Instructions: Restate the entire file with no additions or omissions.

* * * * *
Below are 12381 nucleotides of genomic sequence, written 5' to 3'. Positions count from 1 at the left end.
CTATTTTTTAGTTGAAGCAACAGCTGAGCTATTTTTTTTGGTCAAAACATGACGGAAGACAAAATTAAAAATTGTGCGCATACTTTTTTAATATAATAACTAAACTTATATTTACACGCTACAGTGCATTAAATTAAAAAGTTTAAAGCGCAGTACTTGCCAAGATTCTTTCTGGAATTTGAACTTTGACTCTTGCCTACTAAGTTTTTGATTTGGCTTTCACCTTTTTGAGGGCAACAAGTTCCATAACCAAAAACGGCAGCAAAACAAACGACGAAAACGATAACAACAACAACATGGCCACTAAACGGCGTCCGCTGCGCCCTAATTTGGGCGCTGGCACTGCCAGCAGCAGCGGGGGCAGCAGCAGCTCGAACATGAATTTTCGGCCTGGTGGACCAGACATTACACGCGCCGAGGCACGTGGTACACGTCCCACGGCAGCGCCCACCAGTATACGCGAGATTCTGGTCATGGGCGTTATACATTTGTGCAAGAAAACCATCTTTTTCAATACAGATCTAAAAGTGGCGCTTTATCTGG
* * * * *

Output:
Below are 12381 nucleotides of genomic sequence, written 5' to 3'. Positions count from 1 at the left end.
CTATTTTTTAGTTGAAGCAACAGCTGAGCTATTTTTTTTGGTCAAAACATGACGGAAGACAAAATTAAAAATTGTGCGCATACTTTTTTAATATAATAACTAAACTTATATTTACACGCTACAGTGCATTAAATTAAAAAGTTTAAAGCGCAGTACTTGCCAAGATTCTTTCTGGAATTTGAACTTTGACTCTTGCCTACTAAGTTTTTGATTTGGCTTTCACCTTTTTGAGGGCAACAAGTTCCATAACCAAAAACGGCAGCAAAACAAACGACGAAAACGATAACAACAACAACATGGCCACTAAACGGCGTCCGCTGCGCCCTAATTTGGGCGCTGGCACTGCCAGCAGCAGCGGGGGCAGCAGCAGCTCGAACATGAATTTTCGGCCTGGTGGACCAGACATTACACGCGCCGAGGCACGTGGTACACGTCCCACGGCAGCGCCCACCAGTATACGCGAGATTCTGGTCATGGGCGTTATACATTTGTGCAAGAAAACCATCTTTTTCAATACAGATCTAAAAGTGGCGCTTTATCTGG